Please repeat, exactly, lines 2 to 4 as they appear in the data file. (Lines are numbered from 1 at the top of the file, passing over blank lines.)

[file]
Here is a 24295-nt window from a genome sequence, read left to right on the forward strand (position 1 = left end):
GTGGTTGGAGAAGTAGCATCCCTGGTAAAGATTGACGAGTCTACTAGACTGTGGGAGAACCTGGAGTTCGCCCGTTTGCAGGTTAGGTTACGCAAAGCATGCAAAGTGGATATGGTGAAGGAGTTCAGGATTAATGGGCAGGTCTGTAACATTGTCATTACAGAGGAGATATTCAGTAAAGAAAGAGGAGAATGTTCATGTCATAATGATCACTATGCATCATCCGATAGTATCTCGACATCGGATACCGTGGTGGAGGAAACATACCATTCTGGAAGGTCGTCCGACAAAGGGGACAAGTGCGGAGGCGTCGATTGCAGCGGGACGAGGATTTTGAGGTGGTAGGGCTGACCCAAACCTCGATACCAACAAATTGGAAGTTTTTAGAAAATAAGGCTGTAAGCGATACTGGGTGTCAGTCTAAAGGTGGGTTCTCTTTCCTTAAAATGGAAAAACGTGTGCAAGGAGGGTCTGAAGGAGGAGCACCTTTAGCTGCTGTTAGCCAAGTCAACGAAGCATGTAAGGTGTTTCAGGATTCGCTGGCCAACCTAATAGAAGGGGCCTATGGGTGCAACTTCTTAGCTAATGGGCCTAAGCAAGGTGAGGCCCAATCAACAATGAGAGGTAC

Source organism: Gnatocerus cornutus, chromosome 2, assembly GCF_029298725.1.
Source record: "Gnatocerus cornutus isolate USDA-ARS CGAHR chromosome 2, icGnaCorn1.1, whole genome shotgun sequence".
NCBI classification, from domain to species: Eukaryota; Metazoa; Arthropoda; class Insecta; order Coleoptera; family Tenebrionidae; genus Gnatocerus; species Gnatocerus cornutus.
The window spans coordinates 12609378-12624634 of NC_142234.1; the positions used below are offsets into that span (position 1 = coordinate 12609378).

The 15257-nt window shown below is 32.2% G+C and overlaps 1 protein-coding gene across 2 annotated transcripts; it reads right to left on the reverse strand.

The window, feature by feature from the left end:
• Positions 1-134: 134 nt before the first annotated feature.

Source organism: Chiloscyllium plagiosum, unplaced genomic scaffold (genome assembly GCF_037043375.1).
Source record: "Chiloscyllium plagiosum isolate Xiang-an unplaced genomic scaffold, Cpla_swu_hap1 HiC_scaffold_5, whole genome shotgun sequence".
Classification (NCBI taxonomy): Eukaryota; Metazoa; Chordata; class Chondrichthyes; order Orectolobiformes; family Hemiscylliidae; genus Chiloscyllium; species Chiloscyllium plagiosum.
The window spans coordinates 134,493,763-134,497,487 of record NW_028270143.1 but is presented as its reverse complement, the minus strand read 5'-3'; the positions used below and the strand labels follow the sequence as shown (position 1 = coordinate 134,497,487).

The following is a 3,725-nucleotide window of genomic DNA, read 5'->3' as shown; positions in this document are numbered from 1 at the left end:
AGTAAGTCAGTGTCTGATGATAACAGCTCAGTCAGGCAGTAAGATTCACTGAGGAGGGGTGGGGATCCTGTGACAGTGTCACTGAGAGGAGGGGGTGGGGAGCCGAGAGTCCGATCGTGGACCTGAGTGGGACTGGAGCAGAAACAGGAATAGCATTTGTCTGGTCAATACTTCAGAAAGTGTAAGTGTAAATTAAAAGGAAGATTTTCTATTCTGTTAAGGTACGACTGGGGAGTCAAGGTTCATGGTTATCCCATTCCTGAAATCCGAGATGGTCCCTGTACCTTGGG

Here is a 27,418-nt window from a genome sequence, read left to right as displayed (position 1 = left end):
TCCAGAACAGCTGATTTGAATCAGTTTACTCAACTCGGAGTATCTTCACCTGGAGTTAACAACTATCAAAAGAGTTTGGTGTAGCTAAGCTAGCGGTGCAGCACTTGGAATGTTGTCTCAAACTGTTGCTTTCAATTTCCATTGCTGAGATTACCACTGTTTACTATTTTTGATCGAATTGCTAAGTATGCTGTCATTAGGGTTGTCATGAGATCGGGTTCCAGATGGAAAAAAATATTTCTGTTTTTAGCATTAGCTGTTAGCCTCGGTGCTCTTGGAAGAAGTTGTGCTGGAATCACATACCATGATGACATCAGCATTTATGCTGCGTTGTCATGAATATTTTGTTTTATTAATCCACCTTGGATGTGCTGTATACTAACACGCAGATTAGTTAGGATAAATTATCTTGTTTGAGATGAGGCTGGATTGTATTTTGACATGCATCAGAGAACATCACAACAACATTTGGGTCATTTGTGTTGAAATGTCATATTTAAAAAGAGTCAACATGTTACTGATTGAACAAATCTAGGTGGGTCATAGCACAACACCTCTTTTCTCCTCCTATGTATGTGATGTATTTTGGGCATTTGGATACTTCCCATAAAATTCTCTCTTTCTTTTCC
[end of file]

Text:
GTGGTTGGAGAAGTAGCATCCCTGGTAAAGATTGACGAGTCTACTAGACTGTGGGAGAACCTGGAGTTCGCCCGTTTGCAGGTTAGGTTACGCAAAGCATGCAAAGTGGATATGGTGAAGGAGTTCAGGATTAATGGGCAGGTCTGTAACATTGTCATTACAGAGGAGATATTCAGTAAAGAAAGAGGAGAATGTTCATGTCATAATGATCACTATGCATCATCCGATAGTATCTCGACATCGGATACCGTGGTGGAGGAAACATACCATTCTGGAAGGTCGTCCGACAAAGGGGACAAGTGCGGAGGCGTCGATTGCAGCGGGACGAGGATTTTGAGGTGGTAGGGCTGACCCAAACCTCGATACCAACAAATTGGAAGTTTTTAGAAAATAAGGCTGTAAGCGATACTGGGTGTCAGTCTAAAGGTGGGTTCTCTTTCCTTAAAATGGAAAAACGTGTGCAAGGAGGGTCTGAAGGAGGAGCACCTTTAGCTGCTGTTAGCCAAGTCAACGAAGCATGTAAGGTGTTTCAGGATTCGCTGGCCAACCTAATAGAAGGGGCCTATGGGTGCAACTTCTTAGCTAATGGGCCTAAGCAAGGTGAGGCCCAATCAACAATGAGAGGTAC

Source organism: Gnatocerus cornutus, chromosome 2, assembly GCF_029298725.1.
Source record: "Gnatocerus cornutus isolate USDA-ARS CGAHR chromosome 2, icGnaCorn1.1, whole genome shotgun sequence".